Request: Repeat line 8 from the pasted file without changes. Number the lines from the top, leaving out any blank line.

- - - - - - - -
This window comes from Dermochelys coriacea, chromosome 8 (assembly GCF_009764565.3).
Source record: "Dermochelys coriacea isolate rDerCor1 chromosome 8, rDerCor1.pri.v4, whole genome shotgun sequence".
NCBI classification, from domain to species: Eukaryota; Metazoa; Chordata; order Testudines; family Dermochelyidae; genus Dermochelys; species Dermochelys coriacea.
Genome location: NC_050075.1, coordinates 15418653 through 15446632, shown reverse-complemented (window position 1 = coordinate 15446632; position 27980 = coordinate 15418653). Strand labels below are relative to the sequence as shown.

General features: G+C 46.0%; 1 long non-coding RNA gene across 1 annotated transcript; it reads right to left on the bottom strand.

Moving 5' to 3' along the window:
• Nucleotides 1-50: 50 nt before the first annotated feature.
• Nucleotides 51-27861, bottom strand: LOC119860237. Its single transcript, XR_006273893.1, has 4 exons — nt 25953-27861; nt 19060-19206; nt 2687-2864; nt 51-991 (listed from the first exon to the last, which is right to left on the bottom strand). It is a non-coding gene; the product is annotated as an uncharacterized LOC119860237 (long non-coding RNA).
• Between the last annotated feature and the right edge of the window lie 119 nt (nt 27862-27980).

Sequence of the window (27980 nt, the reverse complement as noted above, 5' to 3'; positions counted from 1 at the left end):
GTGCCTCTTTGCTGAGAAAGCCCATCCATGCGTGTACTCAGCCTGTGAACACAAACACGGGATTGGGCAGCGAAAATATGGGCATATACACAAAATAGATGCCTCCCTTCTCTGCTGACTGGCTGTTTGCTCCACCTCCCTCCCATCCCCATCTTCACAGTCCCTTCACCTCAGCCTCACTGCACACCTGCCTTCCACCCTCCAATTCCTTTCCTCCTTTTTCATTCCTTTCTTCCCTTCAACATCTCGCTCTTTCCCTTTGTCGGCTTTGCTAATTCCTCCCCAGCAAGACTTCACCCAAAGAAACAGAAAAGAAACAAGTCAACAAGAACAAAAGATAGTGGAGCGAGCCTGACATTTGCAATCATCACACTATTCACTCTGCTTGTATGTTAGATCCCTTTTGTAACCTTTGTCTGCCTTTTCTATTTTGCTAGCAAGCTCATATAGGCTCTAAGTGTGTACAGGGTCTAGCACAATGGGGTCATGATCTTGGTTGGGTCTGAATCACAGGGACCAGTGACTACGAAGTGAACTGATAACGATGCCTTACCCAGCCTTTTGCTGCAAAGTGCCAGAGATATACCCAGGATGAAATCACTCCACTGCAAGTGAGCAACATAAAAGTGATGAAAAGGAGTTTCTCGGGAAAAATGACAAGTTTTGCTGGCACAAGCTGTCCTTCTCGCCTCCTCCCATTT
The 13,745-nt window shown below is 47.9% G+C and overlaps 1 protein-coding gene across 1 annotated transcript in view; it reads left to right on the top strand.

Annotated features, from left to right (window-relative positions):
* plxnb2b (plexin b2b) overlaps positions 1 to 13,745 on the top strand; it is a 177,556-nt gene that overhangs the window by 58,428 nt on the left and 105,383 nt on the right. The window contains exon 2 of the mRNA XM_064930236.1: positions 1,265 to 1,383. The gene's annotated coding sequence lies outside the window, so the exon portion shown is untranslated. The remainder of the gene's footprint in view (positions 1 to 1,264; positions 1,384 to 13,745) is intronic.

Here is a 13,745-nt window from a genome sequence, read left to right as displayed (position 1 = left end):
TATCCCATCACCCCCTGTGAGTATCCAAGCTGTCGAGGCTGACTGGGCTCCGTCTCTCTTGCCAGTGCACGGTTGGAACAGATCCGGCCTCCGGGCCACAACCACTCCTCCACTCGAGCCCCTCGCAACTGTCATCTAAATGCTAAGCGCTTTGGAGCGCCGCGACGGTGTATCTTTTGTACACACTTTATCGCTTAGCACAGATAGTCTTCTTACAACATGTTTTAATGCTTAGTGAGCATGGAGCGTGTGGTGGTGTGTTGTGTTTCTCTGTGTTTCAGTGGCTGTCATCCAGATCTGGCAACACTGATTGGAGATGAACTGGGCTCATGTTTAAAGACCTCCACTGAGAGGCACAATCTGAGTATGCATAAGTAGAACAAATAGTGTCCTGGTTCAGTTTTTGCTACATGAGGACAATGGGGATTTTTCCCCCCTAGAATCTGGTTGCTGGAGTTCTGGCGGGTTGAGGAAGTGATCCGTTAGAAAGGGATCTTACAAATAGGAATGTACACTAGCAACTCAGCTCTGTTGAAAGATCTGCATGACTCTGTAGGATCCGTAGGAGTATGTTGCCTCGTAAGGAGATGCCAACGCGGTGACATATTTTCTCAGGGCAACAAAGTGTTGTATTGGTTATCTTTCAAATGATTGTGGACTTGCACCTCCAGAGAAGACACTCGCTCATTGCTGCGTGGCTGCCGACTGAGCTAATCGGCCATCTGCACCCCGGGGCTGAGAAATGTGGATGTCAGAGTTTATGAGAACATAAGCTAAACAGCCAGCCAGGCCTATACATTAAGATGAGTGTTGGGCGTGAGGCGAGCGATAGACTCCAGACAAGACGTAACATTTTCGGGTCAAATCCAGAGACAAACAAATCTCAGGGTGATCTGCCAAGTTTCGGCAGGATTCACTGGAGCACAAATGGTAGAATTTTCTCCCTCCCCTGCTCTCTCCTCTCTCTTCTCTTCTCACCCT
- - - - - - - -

• Nucleotides 51-27861, bottom strand: LOC119860237. Its single transcript, XR_006273893.1, has 4 exons — nt 25953-27861; nt 19060-19206; nt 2687-2864; nt 51-991 (listed from the first exon to the last, which is right to left on the bottom strand). It is a non-coding gene; the product is annotated as an uncharacterized LOC119860237 (long non-coding RNA).